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Dodd Introduces Banking Reform Bill

January 30, 1991

WASHINGTON (AP) _ Saying the nation’s banking industry has weakened to the point where it’s dragging down the economy, Sen. Christopher Dodd, D-Conn., proposed legislation Wednesday to let banks expand without risking deposits.

Dodd, a member of the Senate Banking Committee proposed legislation allowing banks to compete with brokerage firms and insurance companies in providing a range of financial services.

The bill would isolate insured deposits to protect them from risky lending. Dodd also proposed a second bill to remove barriers to interstate banking, a move designed to protect banks in a particular region from a localized recession.

The proposals are similar to legislation Dodd filed last year. But a new urgency surrounds the bills this year in the aftermath of the collapse of the Bank of New England and the spread of a recession and credit shortage in the Northeast.

″Some contend that now is not the time to take action that would let banks into new areas,″ Dodd said. ″However, I believe it is far riskier to do nothing and let the banking system weaken to the point where it can’t provide credit to fuel our economy and will assuredly require a bailout of the bank insurance fund.″

The Financial Modernization and Safe Bank Act proposed by Dodd would allow banks to expand into forms of financial service from which they are currently barred, such as mutual funds and insurance securities. Non-banking companies, in turn, would be allowed to purchase banks, something they are currently prohibited from doing.

In either case, the legislation would require a ″safe bank″ arrangement in which government-insured deposits could be used only for conservative, relatively risk-free investments such as government securities.

Despite the potential the legislation poses to allow banks to compete with other financial services industries, the insurance industry praised aspects of the Dodd legislation.

Robert Rusbuldt, vice president of the Independent Insurance Agents of America Inc., said that federal deposit insurance gives banks a competitive advantage over insurance companies offering pension fund management and other financial services. With Federal Deposit Insurance Corp. protection limited to only the most conservative deposits under the Dodd bill, Rusbuldt said, the playing field between banks and the insurance industry would be leveled.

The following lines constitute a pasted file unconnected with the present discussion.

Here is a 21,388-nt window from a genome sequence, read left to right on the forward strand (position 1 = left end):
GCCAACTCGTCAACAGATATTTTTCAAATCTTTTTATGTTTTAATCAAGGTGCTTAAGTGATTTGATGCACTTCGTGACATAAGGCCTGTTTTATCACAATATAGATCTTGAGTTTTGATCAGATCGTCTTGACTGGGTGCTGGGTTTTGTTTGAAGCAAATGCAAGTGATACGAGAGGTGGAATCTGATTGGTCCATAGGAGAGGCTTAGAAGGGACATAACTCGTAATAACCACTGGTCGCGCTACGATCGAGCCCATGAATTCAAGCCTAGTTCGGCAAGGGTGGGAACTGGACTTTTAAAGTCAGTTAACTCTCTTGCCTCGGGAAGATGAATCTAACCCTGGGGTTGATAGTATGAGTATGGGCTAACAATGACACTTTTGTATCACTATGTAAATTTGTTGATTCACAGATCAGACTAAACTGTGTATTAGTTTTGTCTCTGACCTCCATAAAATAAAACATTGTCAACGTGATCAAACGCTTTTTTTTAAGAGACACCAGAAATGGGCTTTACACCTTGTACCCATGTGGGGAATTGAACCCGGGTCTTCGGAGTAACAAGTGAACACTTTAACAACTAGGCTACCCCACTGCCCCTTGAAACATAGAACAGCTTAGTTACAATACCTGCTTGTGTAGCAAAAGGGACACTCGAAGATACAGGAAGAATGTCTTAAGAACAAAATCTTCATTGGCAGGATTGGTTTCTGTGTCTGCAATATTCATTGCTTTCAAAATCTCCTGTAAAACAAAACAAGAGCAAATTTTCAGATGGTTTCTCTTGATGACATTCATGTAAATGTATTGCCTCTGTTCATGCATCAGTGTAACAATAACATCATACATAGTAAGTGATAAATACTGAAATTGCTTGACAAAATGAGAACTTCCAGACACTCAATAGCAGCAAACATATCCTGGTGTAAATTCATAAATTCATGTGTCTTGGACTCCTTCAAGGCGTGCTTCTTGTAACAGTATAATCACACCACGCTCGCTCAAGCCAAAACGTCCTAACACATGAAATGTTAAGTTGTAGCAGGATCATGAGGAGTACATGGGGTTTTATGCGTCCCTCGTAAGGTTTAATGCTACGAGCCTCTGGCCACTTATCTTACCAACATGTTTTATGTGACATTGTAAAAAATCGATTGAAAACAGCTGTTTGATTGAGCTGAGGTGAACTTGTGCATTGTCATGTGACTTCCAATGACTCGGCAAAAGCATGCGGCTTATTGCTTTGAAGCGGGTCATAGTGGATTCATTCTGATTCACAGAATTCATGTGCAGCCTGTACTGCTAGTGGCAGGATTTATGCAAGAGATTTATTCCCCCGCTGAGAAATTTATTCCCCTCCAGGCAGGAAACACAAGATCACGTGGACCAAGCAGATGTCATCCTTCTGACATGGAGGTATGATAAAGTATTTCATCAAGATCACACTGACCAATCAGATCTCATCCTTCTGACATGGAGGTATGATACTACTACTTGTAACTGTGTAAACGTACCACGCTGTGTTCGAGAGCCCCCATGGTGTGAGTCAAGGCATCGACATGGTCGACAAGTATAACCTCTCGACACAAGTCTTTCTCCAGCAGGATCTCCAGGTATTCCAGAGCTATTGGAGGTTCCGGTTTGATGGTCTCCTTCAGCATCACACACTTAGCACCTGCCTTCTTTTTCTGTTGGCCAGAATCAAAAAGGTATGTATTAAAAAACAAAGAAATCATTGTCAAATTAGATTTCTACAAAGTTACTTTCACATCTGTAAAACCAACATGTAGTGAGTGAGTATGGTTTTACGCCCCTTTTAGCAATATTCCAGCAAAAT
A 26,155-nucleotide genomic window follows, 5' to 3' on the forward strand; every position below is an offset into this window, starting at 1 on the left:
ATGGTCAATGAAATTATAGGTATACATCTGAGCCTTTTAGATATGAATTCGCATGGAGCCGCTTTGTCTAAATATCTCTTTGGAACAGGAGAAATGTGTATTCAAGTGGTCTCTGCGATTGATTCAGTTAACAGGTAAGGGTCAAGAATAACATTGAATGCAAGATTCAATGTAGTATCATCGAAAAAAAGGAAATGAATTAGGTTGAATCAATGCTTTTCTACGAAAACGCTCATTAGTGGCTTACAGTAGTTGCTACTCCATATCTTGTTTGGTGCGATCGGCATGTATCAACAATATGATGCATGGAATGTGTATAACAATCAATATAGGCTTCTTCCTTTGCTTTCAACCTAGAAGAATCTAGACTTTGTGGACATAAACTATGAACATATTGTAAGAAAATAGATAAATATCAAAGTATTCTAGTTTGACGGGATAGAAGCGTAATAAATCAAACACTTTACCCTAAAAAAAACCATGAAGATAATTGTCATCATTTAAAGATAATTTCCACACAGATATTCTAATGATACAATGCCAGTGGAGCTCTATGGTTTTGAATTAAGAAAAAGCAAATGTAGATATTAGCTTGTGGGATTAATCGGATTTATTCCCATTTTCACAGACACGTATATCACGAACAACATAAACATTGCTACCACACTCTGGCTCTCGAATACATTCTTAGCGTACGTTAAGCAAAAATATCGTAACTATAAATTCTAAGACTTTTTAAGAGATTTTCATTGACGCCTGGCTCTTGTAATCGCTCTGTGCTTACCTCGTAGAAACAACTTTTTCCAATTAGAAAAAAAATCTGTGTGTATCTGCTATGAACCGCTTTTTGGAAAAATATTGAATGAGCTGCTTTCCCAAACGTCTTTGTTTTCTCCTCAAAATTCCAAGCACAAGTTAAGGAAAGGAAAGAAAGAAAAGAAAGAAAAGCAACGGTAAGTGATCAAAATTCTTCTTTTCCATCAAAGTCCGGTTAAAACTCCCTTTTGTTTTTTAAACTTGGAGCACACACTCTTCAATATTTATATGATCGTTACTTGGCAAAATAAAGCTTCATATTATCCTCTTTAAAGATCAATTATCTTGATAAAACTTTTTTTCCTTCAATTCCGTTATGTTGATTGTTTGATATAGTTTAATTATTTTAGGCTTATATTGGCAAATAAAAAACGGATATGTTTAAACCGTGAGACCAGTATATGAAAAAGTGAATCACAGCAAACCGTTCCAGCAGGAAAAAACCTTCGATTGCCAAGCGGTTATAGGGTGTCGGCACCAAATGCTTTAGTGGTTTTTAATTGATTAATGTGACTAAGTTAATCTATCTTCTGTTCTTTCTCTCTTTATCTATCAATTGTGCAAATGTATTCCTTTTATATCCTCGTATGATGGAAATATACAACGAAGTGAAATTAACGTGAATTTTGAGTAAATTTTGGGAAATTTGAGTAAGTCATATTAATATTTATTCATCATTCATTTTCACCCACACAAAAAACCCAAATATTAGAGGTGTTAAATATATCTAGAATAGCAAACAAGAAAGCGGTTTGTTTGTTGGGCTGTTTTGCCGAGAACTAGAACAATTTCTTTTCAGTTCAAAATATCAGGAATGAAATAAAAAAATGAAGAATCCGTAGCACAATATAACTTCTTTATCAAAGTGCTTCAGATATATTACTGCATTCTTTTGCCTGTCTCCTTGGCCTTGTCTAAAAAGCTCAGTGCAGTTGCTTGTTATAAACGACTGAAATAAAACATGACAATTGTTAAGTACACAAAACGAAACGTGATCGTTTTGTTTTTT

American Bankers Association Spokesman Mark Burneko called the Dodd proposals ″timely″ and agreed that ″the focus should be on broadening the scope of banking but bringing adequate protection to insured deposits.″ Burneko also said the FDIC insurance fund would not be in danger of running dry had banks been allowed to expand their services years ago.

Dodd’s interstate banking bill would allow the Federal Reserve to approve applications by bank holding companies to acquire banks across state lines. But full interstate banking would be delayed until July 1, 1993 to give states time to prepare for new entrants in their local banking markets.

A key benefit of interstate banking would be to separate economic conditions in a region from the health of its banks. A regional recession in the Northeast, for example, would no longer mean that weakened banks would be as reluctant to lend. Interstate banks making profits in one section of the country would be able to seek investment opportunities in slumping regions.

″As has been driven home very clearly by the credit crunch of New England, full interstate banking will permit swifter movement of funds to credit-worthy borrowers in areas that are starving for credit,″ Dodd said.

Dodd’s bills become the latest of several banking reform proposals Congress will consider this year.

House Banking Committee Chairman Henry Gonzales, D-Texas, has proposed dramatically curbing federal deposit insurance from the current $100,000 per deposit level.

The Bush administration, meanwhile, is expected to propose within a month legislation similar to Dodd’s that would lift restrictions on the financial services banks can offer and allow interstate banking. Dodd said he believes his proposal is close to what the Bush administration is drafting.

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